Daily walking has been shown to reduce visceral adipose tissue (fat around the belly) and improve insulin sensitivity. The 10,000 steps is a concept begun in Japan more than 30 years ago and it’s now spreading across the United States as a target level for daily exercise. All you need to get started is a pedometer to track your steps. You can purchase a basic model at any sports store for less than $20. Clip it firmly to your belt or waistband and you’re ready to go.
Walking 10,000 steps is the approximate equivalent of walking five miles, though the distance covered depends on the length of your stride. If you don’t already walk this much on a regular basis, you will need to work up to this goal slowly to avoid injury. If you have any concerns about your joints (ankles, knees, or hips), discuss your exercise plans with your physician.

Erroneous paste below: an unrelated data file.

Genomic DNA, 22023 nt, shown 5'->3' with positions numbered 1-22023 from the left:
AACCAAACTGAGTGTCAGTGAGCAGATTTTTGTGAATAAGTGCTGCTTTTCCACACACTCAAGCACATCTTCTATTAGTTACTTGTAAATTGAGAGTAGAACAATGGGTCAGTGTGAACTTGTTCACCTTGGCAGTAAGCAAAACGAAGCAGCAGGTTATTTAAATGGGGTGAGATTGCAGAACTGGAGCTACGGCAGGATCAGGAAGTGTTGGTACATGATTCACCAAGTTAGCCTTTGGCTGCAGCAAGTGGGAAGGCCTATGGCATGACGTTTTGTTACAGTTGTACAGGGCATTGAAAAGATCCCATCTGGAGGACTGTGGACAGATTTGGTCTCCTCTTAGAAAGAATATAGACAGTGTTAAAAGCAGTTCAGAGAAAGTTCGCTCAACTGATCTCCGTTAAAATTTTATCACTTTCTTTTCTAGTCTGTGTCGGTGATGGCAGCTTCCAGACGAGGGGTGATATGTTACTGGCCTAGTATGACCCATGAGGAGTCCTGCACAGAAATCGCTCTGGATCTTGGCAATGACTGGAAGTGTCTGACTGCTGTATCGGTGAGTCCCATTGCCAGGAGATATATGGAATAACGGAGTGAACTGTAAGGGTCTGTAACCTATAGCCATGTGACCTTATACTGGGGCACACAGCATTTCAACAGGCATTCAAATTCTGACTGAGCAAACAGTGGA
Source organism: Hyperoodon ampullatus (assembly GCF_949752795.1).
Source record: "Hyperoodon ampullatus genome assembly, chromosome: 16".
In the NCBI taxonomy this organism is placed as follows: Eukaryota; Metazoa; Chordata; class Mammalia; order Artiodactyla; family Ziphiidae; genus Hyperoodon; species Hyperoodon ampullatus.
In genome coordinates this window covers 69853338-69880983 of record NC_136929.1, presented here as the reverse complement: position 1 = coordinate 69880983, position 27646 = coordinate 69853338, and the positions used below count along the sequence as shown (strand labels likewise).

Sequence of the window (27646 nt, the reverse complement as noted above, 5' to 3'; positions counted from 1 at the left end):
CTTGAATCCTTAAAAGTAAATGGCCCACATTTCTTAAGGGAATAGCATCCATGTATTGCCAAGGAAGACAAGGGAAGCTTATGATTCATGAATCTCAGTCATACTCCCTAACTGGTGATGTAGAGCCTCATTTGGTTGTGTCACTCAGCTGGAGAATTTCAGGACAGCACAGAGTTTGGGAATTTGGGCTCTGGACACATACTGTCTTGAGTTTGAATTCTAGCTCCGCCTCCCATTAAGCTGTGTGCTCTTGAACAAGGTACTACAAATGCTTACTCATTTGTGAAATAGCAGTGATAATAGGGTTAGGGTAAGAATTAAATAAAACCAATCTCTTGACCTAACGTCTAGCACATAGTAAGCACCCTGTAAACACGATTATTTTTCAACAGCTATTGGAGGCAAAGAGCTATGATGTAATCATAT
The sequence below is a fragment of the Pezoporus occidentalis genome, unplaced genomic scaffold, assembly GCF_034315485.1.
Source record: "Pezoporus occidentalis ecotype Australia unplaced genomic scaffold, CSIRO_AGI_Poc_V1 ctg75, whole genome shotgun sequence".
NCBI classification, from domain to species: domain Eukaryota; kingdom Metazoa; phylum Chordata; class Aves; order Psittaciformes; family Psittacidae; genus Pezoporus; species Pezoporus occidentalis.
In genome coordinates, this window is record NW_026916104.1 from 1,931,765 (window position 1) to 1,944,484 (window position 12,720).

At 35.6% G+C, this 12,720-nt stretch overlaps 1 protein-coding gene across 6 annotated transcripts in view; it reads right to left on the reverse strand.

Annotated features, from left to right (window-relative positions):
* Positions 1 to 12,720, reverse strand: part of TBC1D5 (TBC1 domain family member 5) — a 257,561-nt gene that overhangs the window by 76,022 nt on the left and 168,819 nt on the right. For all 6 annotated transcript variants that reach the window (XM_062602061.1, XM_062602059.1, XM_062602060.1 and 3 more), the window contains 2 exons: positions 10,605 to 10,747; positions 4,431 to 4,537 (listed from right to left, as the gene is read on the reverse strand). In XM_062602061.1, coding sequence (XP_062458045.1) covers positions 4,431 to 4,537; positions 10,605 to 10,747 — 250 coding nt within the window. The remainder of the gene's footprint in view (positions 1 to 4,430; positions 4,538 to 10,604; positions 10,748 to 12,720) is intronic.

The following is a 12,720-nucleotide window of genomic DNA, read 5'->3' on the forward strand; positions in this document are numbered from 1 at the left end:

Proper footwear is essential. You may want to use shoes with gel or air midsoles and wear polyester or blend (cotton–polyester) socks to prevent blisters and keep your feet dry.
Begin your program by establishing a baseline. Wear your pedometer and keep track of the number of steps you walk on a typical day. At the end of the first week, take the highest number of steps you have walked on any given day and use that number of steps as your initial daily step goal.
After you’re comfortable with your initial daily step goal, add 500 steps to it and make that your goal for the next week. Keep increasing until you reach your goal of 10,000 steps a day.
You may enjoy walking outside in nice weather, but a treadmill or mall-walking are good alternatives too.
Helpful information on the 10,000 steps is available on the following Web site:
Maintained by a personal trainer and walking coach, this Web site provides information for people interested in starting a walking program. It features a 12-week beginner plan, links to walking clubs, information on types of treadmills, and more. Tips on how to increase your daily steps can be found at www.thewalkingsite.com/10000steps.html.